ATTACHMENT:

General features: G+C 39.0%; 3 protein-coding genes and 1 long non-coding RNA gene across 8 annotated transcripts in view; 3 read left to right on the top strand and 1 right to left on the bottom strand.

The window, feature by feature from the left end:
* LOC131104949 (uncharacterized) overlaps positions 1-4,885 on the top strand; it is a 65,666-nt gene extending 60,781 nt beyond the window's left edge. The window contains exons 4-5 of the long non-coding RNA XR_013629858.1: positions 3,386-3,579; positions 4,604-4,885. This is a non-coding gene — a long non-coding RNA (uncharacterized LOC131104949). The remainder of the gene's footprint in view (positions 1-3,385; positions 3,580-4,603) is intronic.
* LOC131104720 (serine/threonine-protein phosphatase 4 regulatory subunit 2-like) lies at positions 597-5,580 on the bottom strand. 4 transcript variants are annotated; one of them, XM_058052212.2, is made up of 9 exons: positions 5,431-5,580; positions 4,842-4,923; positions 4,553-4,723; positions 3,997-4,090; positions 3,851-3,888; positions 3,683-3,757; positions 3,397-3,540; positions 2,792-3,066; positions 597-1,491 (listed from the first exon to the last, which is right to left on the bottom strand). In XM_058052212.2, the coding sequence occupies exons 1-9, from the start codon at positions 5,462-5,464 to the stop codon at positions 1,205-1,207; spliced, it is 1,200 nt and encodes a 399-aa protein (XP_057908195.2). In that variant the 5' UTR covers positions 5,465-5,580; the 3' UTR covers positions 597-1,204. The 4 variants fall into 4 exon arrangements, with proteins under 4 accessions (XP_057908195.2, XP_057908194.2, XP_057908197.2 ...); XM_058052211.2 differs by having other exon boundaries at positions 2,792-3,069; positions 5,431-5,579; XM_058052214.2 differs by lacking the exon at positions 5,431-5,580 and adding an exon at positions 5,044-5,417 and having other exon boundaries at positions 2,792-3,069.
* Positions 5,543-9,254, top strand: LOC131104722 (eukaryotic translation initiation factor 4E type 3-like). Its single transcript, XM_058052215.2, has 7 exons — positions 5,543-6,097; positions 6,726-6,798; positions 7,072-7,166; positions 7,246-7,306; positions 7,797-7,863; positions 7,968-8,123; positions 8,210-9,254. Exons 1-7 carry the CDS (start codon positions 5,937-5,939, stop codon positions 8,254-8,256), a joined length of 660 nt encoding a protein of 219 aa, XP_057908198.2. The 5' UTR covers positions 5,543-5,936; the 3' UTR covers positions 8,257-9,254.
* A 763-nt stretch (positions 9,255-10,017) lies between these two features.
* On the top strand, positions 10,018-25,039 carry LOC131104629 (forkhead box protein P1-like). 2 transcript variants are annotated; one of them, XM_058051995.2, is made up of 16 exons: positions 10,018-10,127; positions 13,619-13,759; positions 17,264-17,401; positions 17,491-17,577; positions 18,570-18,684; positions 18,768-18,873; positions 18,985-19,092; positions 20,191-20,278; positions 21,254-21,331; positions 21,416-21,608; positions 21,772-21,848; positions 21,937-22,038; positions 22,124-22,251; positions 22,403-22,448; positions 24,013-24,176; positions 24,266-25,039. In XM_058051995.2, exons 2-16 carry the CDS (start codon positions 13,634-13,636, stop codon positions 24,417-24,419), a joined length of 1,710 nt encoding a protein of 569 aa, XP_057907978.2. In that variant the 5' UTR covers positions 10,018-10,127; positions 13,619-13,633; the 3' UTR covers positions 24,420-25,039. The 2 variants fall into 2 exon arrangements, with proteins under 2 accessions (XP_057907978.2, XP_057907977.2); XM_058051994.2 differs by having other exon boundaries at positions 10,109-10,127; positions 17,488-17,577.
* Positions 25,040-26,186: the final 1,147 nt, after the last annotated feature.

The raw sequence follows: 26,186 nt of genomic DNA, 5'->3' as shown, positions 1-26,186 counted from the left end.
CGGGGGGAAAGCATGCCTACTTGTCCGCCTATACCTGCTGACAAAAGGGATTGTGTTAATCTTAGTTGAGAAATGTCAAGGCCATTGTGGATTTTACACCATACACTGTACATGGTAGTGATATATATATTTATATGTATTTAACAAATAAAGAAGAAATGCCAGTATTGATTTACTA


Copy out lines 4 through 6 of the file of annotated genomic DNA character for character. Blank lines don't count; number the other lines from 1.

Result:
* LOC131104720 (serine/threonine-protein phosphatase 4 regulatory subunit 2-like) lies at positions 597-5,580 on the bottom strand. 4 transcript variants are annotated; one of them, XM_058052212.2, is made up of 9 exons: positions 5,431-5,580; positions 4,842-4,923; positions 4,553-4,723; positions 3,997-4,090; positions 3,851-3,888; positions 3,683-3,757; positions 3,397-3,540; positions 2,792-3,066; positions 597-1,491 (listed from the first exon to the last, which is right to left on the bottom strand). In XM_058052212.2, the coding sequence occupies exons 1-9, from the start codon at positions 5,462-5,464 to the stop codon at positions 1,205-1,207; spliced, it is 1,200 nt and encodes a 399-aa protein (XP_057908195.2). In that variant the 5' UTR covers positions 5,465-5,580; the 3' UTR covers positions 597-1,204. The 4 variants fall into 4 exon arrangements, with proteins under 4 accessions (XP_057908195.2, XP_057908194.2, XP_057908197.2 ...); XM_058052211.2 differs by having other exon boundaries at positions 2,792-3,069; positions 5,431-5,579; XM_058052214.2 differs by lacking the exon at positions 5,431-5,580 and adding an exon at positions 5,044-5,417 and having other exon boundaries at positions 2,792-3,069.
* Positions 5,543-9,254, top strand: LOC131104722 (eukaryotic translation initiation factor 4E type 3-like). Its single transcript, XM_058052215.2, has 7 exons — positions 5,543-6,097; positions 6,726-6,798; positions 7,072-7,166; positions 7,246-7,306; positions 7,797-7,863; positions 7,968-8,123; positions 8,210-9,254. Exons 1-7 carry the CDS (start codon positions 5,937-5,939, stop codon positions 8,254-8,256), a joined length of 660 nt encoding a protein of 219 aa, XP_057908198.2. The 5' UTR covers positions 5,543-5,936; the 3' UTR covers positions 8,257-9,254.
* A 763-nt stretch (positions 9,255-10,017) lies between these two features.